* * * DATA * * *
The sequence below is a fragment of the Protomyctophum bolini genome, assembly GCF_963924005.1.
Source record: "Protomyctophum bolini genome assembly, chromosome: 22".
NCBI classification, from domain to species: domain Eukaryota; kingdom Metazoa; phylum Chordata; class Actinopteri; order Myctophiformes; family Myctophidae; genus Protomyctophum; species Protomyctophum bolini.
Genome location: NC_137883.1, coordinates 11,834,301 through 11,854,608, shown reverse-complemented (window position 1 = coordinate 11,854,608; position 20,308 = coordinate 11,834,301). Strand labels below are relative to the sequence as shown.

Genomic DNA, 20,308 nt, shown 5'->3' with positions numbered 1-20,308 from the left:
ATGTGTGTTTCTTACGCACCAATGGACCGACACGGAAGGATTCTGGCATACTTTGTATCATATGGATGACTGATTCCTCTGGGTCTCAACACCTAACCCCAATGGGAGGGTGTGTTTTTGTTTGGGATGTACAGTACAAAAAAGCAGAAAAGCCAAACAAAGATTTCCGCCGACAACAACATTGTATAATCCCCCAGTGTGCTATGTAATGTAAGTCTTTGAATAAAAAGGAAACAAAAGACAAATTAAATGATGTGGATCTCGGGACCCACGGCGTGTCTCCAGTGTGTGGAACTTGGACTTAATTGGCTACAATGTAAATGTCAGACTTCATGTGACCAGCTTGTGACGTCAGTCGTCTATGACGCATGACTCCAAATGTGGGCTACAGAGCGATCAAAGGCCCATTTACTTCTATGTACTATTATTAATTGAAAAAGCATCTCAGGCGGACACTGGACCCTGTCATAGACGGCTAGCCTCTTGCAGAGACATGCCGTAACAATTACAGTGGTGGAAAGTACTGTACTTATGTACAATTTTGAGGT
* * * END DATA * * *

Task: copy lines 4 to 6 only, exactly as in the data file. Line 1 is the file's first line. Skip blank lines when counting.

Genome location: NC_137883.1, coordinates 11,834,301 through 11,854,608, shown reverse-complemented (window position 1 = coordinate 11,854,608; position 20,308 = coordinate 11,834,301). Strand labels below are relative to the sequence as shown.

Genomic DNA, 20,308 nt, shown 5'->3' with positions numbered 1-20,308 from the left:
ATGTGTGTTTCTTACGCACCAATGGACCGACACGGAAGGATTCTGGCATACTTTGTATCATATGGATGACTGATTCCTCTGGGTCTCAACACCTAACCCCAATGGGAGGGTGTGTTTTTGTTTGGGATGTACAGTACAAAAAAGCAGAAAAGCCAAACAAAGATTTCCGCCGACAACAACATTGTATAATCCCCCAGTGTGCTATGTAATGTAAGTCTTTGAATAAAAAGGAAACAAAAGACAAATTAAATGATGTGGATCTCGGGACCCACGGCGTGTCTCCAGTGTGTGGAACTTGGACTTAATTGGCTACAATGTAAATGTCAGACTTCATGTGACCAGCTTGTGACGTCAGTCGTCTATGACGCATGACTCCAAATGTGGGCTACAGAGCGATCAAAGGCCCATTTACTTCTATGTACTATTATTAATTGAAAAAGCATCTCAGGCGGACACTGGACCCTGTCATAGACGGCTAGCCTCTTGCAGAGACATGCCGTAACAATTACAGTGGTGGAAAGTACTGTACTTATGTACAATTTTGAGGT